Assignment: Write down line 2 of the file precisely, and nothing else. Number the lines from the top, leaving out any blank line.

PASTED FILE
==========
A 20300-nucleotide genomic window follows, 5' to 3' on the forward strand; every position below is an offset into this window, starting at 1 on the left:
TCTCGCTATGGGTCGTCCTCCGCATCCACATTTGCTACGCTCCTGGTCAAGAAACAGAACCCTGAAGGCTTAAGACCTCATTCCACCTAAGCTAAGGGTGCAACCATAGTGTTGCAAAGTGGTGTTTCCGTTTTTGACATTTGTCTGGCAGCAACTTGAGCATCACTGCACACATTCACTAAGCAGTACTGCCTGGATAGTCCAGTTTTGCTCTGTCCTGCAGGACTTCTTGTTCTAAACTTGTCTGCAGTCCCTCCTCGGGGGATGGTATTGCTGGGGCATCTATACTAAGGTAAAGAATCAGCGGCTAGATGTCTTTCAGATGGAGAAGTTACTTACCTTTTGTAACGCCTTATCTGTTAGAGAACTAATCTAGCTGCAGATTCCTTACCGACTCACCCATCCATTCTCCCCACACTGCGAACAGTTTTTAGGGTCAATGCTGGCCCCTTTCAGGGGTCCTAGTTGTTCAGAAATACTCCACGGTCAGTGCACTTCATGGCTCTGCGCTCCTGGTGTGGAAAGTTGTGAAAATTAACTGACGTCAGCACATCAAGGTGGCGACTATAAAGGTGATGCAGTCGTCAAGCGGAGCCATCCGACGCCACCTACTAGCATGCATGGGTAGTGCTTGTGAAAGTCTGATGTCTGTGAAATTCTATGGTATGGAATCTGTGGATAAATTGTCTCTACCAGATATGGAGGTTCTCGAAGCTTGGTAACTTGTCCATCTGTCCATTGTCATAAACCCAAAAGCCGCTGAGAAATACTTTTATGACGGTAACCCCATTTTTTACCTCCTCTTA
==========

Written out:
TCTCGCTATGGGTCGTCCTCCGCATCCACATTTGCTACGCTCCTGGTCAAGAAACAGAACCCTGAAGGCTTAAGACCTCATTCCACCTAAGCTAAGGGTGCAACCATAGTGTTGCAAAGTGGTGTTTCCGTTTTTGACATTTGTCTGGCAGCAACTTGAGCATCACTGCACACATTCACTAAGCAGTACTGCCTGGATAGTCCAGTTTTGCTCTGTCCTGCAGGACTTCTTGTTCTAAACTTGTCTGCAGTCCCTCCTCGGGGGATGGTATTGCTGGGGCATCTATACTAAGGTAAAGAATCAGCGGCTAGATGTCTTTCAGATGGAGAAGTTACTTACCTTTTGTAACGCCTTATCTGTTAGAGAACTAATCTAGCTGCAGATTCCTTACCGACTCACCCATCCATTCTCCCCACACTGCGAACAGTTTTTAGGGTCAATGCTGGCCCCTTTCAGGGGTCCTAGTTGTTCAGAAATACTCCACGGTCAGTGCACTTCATGGCTCTGCGCTCCTGGTGTGGAAAGTTGTGAAAATTAACTGACGTCAGCACATCAAGGTGGCGACTATAAAGGTGATGCAGTCGTCAAGCGGAGCCATCCGACGCCACCTACTAGCATGCATGGGTAGTGCTTGTGAAAGTCTGATGTCTGTGAAATTCTATGGTATGGAATCTGTGGATAAATTGTCTCTACCAGATATGGAGGTTCTCGAAGCTTGGTAACTTGTCCATCTGTCCATTGTCATAAACCCAAAAGCCGCTGAGAAATACTTTTATGACGGTAACCCCATTTTTTACCTCCTCTTA